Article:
Uneasy calm in Kashmir on second anniversary of losing autonomy

Troops patrol streets in the main city of Srinagar while most shops remain shut to mark the disputed region’s loss of special status in 2019.

Indian-administered Kashmir witnessed a spontaneous shutdown to mark two years of India scrapping region’s special status [Shuaib Bashir/Al Jazeera]
Indian-administered Kashmir witnessed a spontaneous shutdown to mark two years of India scrapping region’s special status [Shuaib Bashir/Al Jazeera]

Srinagar, Indian-administered Kashmir – A spontaneous shutdown is being observed in Indian-administered Kashmir to protest against New Delhi scrapping the region’s special status on this day two years ago.

Businesses in the main city of Srinagar, however, on Thursday said Indian security forces broke the locks of some of their establishments, asking them to remain open in order to “project normalcy” in the restive region, as troops patrolled its streets.

A trade union leader in Srinagar, home to 1.4 million people, told Al Jazeera on condition of anonymity that some of its members were called by the police on Wednesday and told not to observe any shutdown on the second anniversary of the abrogation of Article 370.

Videos shared on social media showed police directing shopkeepers to open shops in Srinagar [Shuaib Bashir/Al Jazeera]

“We were silent and did not tell the police anything. We cannot force the traders to open,” the trade union leader said.

“Today, everyone observed the shutdown, all by themselves. It was not anyone’s call but the police are now forcing them to open and breaking their locks.”

Al Jazeera reached out to a number of traders, who refused to speak due to fear of reprisals.

Sheikh Ashiq, president of Kashmir Chamber of Commerce and Industries, said he also received reports of shops being forcibly opened.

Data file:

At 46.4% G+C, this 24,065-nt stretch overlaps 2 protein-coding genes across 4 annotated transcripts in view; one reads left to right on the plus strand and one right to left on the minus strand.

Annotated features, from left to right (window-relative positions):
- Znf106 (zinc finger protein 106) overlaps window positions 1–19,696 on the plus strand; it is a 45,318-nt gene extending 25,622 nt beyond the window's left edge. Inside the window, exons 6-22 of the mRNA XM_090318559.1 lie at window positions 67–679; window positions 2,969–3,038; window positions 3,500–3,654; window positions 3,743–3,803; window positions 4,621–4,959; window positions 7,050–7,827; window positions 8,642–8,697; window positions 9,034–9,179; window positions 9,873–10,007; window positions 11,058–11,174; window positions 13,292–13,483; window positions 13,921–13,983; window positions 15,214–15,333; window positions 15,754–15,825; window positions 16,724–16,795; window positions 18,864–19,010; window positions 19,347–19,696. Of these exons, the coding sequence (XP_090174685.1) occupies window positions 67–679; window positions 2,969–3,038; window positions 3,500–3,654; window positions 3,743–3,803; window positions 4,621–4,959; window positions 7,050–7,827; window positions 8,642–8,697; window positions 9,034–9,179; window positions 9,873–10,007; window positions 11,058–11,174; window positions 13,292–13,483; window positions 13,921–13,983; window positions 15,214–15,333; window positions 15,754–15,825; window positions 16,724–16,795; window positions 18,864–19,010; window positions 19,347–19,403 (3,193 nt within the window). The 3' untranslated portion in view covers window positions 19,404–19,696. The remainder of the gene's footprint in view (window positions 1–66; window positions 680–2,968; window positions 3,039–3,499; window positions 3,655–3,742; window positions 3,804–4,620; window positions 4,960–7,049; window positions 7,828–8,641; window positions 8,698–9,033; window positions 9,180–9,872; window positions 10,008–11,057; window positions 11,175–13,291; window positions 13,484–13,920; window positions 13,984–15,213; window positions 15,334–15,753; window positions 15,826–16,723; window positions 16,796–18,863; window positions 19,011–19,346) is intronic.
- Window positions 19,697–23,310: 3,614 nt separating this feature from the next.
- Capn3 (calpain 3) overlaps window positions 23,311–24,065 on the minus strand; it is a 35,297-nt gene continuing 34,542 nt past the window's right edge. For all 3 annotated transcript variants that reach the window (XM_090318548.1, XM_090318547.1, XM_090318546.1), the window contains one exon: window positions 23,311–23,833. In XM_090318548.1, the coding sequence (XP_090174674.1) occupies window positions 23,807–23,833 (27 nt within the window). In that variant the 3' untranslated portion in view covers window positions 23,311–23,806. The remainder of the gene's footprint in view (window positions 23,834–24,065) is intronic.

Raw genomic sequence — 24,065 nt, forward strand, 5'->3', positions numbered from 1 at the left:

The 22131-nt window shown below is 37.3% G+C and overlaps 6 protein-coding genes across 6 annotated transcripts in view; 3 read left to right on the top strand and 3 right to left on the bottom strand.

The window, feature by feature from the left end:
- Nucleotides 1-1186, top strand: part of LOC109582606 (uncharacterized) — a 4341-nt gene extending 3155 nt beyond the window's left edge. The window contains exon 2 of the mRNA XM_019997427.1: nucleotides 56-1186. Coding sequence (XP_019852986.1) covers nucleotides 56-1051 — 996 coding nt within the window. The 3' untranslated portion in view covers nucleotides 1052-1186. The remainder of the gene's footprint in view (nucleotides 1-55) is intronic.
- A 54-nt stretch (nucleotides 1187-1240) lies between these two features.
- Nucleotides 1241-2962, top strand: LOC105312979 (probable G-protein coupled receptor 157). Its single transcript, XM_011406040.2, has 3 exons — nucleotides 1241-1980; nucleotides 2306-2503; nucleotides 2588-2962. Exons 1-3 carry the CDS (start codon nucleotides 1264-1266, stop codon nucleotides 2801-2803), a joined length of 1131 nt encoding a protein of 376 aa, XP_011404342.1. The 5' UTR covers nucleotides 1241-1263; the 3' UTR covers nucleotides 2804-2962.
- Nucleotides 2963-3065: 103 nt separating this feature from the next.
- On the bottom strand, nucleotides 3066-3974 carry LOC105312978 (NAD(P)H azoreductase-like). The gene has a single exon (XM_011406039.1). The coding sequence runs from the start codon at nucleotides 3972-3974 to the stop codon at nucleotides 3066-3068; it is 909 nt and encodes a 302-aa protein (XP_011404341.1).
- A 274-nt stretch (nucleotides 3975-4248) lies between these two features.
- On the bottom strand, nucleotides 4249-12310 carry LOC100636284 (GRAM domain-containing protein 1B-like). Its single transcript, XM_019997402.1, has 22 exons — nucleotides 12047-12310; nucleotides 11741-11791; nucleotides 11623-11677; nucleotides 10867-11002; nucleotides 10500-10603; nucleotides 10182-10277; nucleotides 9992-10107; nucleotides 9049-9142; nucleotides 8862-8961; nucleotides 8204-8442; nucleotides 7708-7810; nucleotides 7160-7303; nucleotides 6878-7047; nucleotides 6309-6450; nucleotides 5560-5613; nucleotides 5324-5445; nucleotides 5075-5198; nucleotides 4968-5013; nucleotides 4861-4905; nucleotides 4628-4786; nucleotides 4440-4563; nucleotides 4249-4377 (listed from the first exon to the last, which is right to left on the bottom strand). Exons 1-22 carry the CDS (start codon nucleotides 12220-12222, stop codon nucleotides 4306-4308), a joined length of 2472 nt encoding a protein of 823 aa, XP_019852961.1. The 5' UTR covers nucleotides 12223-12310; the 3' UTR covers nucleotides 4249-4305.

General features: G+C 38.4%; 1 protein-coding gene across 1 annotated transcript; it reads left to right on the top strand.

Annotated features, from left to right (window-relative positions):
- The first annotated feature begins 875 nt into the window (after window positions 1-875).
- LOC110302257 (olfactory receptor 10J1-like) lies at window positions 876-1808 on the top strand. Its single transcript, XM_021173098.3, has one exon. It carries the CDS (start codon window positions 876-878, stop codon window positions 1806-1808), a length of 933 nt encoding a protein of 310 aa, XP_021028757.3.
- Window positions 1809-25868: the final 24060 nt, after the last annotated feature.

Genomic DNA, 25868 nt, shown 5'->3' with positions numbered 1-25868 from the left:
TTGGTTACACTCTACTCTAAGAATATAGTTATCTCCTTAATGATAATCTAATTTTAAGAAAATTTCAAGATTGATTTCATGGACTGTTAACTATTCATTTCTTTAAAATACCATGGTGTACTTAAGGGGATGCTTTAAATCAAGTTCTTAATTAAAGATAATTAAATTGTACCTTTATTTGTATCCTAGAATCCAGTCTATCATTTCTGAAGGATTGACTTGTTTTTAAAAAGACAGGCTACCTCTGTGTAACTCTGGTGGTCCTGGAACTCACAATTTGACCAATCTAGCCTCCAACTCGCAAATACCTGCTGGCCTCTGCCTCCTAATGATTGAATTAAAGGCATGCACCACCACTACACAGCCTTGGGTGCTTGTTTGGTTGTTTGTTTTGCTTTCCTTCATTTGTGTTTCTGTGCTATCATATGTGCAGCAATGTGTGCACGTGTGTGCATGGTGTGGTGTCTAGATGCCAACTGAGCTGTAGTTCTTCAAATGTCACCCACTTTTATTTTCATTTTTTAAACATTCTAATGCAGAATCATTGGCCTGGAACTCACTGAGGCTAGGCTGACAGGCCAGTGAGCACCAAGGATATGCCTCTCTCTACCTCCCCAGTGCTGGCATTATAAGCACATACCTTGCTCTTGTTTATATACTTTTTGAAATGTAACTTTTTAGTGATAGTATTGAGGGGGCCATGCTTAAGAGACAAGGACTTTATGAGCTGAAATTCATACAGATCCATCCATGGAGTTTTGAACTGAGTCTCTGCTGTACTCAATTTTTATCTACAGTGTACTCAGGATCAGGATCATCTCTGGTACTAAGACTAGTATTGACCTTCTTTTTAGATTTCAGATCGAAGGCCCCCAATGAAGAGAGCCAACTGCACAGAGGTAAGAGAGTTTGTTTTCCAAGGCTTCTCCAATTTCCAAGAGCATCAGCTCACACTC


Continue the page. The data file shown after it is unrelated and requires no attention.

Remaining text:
“I believe businesses should be kept out of politics,” he said.

Policemen check the bags of motorcyclists in Srinagar [Farooq Khan/EPA]

Despite directions by the police, most markets across the Himalayan region remained shut or witnessed little footfall. The effect was also visible on public transport in the region.

Ahead of the anniversary, paramilitary troops with riot gear began manning the main roads around the city, putting up numerous barricades for frisking civilians.

Videos were shared on social media, showing police directing the shopkeepers to open their shops in Srinagar’s commercial hub of Lal Chowk. The locks were cut with blades and rods, the images showed.

Al Jazeera sought comments from Tanushree, a senior police officer in Srinagar who goes by just one name, but she said she was too busy to talk.

‘Day of mourning’

Mehbooba Mufti, the last elected chief minister of the region and head of the regional People’s Democratic Party (PDP), held a protest along with her party members on Thursday.

“August 5 is a black day in the history of Kashmir. Today is a day of mourning for Jammu and Kashmir,” she added, referring to how India describes the region.

Top separatist leader Mirwaiz Umar Farooq in a statement said the changes made in 2019 were an attempt “to erase its (Kashmir’s) status as a disputed territory”.